Media Analysis: October takes its toll

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The Independent Culture
A GLANCE at October's circulation figures for the national press reveals the harsh truth: it's going to be a long, hard winter.

In October 1998 every single daily newspaper, with the exception of The Independent and the Financial Times lost sales compared with the month before.

In a number of key cases, what seems to have happened is that September was so strongly supported with marketing and price promotions - to kick start the autumn sales period - that the October figures just could not compare. The Daily Mail in particular, which lost 33,000 sales last month, promoted heavily in September. It advertised its Lucky Wallets game every weekend in September. The Friday night TV advertisements, combined with the game, lifted sales by around 250,000 every Saturday; that figure then fell back each day until the next ad the following week.

The Mail also went on television to promote its "Queen Mother partwork" in September. By comparison, the Mail was much quieter in October.

The Mirror, too, was energetic in September, selling for only 20p one Saturday and 10p on another. Selling at 10p lifts sales by around 470,000 for The Mirror on a Saturday which, averaged out across the month, adds an average 20,000 to the daily figures. The Mirror's sales are down month on month by around double that, which must be disappointing, because The Mirror did promote a game in September. Its Lucky Bags promotion started on 17 October, yet sales are down month on month by 41,000 at 2.33m.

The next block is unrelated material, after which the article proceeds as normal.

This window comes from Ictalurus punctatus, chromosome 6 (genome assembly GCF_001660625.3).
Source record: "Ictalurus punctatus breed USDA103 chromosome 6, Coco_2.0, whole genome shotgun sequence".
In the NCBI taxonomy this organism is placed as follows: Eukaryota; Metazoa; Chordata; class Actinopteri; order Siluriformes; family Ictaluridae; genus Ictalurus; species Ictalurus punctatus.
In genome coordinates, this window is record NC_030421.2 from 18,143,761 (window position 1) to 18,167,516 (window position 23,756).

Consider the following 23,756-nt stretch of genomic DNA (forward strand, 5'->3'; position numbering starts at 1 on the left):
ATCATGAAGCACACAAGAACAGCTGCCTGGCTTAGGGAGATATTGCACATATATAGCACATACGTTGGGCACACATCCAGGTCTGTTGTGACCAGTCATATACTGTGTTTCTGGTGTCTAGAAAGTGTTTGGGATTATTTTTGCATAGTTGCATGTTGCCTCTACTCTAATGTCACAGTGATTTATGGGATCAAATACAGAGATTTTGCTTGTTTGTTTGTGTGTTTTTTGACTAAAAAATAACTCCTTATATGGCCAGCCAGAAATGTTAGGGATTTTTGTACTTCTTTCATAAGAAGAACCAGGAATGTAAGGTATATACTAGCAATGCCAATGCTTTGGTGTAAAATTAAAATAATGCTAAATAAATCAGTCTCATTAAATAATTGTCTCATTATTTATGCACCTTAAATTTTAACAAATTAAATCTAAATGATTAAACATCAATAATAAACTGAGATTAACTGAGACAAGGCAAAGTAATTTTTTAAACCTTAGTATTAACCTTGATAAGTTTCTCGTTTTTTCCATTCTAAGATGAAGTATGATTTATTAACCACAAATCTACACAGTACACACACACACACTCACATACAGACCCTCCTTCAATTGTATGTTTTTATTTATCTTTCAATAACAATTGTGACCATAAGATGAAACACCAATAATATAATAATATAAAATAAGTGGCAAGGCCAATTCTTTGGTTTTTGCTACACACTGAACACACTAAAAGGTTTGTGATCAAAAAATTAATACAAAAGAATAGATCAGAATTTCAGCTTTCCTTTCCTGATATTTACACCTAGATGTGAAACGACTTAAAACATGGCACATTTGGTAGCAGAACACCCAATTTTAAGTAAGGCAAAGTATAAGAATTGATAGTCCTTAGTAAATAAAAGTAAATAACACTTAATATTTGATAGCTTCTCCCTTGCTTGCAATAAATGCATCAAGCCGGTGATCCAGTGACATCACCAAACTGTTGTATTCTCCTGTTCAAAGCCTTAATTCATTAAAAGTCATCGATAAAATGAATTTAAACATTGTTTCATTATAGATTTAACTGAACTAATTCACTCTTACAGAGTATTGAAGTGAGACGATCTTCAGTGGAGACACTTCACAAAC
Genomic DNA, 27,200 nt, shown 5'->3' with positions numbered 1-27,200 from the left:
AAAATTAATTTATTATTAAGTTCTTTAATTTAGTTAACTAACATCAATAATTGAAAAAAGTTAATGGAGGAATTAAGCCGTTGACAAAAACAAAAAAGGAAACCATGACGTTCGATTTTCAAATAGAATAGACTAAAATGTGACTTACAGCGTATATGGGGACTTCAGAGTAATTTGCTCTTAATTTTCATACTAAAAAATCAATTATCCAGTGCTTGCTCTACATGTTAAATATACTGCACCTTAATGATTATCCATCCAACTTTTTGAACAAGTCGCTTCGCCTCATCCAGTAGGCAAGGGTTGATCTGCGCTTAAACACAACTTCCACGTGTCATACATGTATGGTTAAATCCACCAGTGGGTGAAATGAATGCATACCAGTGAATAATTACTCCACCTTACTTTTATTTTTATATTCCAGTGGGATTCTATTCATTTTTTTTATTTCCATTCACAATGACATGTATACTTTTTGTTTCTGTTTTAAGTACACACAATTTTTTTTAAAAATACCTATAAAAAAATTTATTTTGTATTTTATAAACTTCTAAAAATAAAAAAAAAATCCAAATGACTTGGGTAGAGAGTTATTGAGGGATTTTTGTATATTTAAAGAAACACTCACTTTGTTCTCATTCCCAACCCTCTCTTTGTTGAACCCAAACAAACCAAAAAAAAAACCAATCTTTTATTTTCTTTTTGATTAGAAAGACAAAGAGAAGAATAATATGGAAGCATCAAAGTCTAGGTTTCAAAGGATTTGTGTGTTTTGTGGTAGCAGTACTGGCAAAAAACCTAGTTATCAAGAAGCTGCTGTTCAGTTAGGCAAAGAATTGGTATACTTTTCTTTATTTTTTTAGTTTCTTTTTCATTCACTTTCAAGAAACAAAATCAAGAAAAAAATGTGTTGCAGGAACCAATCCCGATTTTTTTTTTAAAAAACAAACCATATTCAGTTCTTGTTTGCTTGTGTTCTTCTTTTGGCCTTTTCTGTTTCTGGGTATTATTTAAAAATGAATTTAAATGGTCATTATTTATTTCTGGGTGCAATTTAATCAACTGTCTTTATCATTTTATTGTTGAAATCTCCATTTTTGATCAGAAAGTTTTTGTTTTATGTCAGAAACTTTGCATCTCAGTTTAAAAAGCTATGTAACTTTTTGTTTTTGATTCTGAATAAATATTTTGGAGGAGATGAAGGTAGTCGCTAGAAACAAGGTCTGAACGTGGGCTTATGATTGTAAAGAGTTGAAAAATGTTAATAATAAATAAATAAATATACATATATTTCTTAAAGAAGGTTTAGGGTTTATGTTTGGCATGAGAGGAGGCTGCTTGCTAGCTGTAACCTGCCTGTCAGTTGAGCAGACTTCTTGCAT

In September, The Sun advertised its Richard Branson autobiography on television, tied up with ITV's Chris Tarrant gameshow, Who Wants To Be A Millionaire. It also sold for a week at 20p in the Granada region, and went for a day at 10p in Scotland. Again, this made it much busier in September than October, meaning that sales have fallen by 11,000. Despite falling by almost four times as much as The Sun, The Mirror's market share went up while the Sun's fell.

The Sun is also 30,000 below what it was in October last year. The Mirror is 38,000 up year on year.

The longest faces in the popular market must be at The Express. Last month, circulation fell by 2.5 per cent, or 28,000. It also dropped 7.5 points in market share. Apparently, its proportion of young readers is growing, but it must grow faster if the readers who do not like the changes depart at this pace.

The Express is selling 1,118,981, but 60,000 of that is bulks and 20,000 overseas. If these sales are taken out of the headline circulation, The Express looks perilously close to the crucial 1m mark.

The Independent's sales increase amounts to an average of 610 copies a day. But against the background of a 21,000 loss for The Telegraph, a 10,000 loss for The Times and 6,000 at The Guardian, standing still can be seen as an achievement.

The major broadsheet promotions in September were an Easyjet tie-in from The Times and a Telegraph offer of 50 per cent off at selected hotels.

The Independent ran a shorter burst of promotions with a Eurostar giveaway, and The Guardian promoted a 50 per cent ticket offer with Air France. The Guardian also produced some TV commercials at the end of the month, offering a free magazine with the paper.